Having spent twenty years in a corporate work environment as a consultant I pretty much understand the pressures you would be facing right now as you read this article. You are probably working against false deadlines, dishonest commitments, uncooperative colleagues, insecure bosses and worse still, a gender- or culturally-biased environment.
Such circumstances tax any good worker way beyond what can be or need be tolerated as an occupational hazard. But what does one have in one’s hands to deal with the situation anyway? Usually little.
But for you, there’s hope. Because you are reading this article – and I urge you to circulate it for friends and colleagues to benefit. So here goes…
One, don’t draw lines about what you can do and what you cannot. The more rigid we are; the more lines we create; the more stressed we get when we feel someone is crossing the line. Instead, adopt an approach wherein you would observe all that is being done to stretch you beyond limits and then bargain for what you will and will-not deliver.
For example, let’s say you are in the stores department and are called upon for a purchase meeting when you have actually slotted the time for an inventory listing. Purchase is not your responsibility but they want you in that meeting just so they have a scapegoat from stores. You know that at a later date they will claim that you were present when the decision to buy something that would cause dead-stock was taken. So you have two options. One, to fight about not crossing the line; stress up everyone and not go. Or two, to send a mail to your boss with a copy to the purchase head specifying that you are diverting your time for activities that you have no role in. Imply that you have their consent unless they revoke the memo to you. Now you have passed the buck. Go enjoy the meeting. Refer to the mail if anything unexpected happens later.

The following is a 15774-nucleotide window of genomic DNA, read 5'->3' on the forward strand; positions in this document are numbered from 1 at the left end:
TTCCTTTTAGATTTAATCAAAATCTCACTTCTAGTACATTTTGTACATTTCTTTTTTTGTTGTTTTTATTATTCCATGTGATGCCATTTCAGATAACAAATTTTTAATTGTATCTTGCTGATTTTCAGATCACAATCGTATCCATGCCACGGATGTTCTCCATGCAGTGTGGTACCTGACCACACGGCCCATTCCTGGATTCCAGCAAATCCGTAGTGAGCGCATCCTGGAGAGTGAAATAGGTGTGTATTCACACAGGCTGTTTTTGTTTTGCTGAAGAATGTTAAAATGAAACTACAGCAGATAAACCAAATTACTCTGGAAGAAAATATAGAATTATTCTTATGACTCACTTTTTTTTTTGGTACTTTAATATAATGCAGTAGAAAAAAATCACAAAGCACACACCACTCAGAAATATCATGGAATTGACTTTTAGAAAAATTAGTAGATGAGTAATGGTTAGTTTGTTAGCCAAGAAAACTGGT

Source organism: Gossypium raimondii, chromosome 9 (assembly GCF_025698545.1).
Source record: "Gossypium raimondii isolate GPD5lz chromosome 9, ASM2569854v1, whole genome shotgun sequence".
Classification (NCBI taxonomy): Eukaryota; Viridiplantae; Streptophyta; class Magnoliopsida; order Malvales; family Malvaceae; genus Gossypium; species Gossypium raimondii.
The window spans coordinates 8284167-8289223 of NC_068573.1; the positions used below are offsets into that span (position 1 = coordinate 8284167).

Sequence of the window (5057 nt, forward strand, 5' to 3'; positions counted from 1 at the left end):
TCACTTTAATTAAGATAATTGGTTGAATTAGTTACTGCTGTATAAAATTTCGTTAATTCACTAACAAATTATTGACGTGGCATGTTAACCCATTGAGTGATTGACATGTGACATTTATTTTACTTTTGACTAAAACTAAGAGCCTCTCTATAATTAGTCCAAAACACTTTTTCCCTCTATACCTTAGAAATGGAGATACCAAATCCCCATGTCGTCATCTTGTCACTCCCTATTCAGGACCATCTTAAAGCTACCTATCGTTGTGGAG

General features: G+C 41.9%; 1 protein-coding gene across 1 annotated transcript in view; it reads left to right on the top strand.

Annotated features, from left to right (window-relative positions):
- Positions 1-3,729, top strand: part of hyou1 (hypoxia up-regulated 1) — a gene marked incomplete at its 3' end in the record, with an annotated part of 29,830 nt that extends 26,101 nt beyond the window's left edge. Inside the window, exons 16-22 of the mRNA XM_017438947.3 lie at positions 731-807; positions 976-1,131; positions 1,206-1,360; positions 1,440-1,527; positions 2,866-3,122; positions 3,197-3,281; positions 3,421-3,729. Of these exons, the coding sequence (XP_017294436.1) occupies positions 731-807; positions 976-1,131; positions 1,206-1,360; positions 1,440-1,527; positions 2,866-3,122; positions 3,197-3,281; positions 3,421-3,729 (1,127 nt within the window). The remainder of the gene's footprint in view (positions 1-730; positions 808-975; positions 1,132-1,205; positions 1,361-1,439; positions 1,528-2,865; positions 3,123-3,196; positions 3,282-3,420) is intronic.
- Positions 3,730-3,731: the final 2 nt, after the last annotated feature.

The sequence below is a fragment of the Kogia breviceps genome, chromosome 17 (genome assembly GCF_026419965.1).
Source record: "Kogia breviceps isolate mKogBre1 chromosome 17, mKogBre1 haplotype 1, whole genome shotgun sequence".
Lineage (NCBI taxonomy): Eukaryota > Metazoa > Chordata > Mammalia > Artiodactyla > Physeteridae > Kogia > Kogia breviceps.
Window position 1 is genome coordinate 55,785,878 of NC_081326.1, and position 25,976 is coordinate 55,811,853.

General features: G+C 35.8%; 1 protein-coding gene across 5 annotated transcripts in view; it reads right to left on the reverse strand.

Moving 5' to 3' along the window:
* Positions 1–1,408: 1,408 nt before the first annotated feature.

Fundamentally, this is about being in the present and enjoying it. Also about involving everyone and not being a solo-artist. And not worrying about things that might never happen anyway.
The second and third tips concern your ability to cope. And these hinge on your wellness, both physically and mentally. Physically, if you are devoting 15 to 30 minutes to simple bending, stretching, walking and presses (a few reps everyday) you will gain hours of extra productivity because your body will not sag under stress.
Mentally if you engage in meditation, again for 15 to 30 minutes a day, you will have a sharpened focus on whatever you do for the rest of the day and thus will extract more from each hour.
So qigong is a good bargain. In under 30 minutes you do both the mental and physical workouts which help you get many extra hours of stress-free productivity! What may hold you back is inertia. The unwillingness to make a change. The need to conform. But the good news is, you can snap out of it in an instant with a decision right now.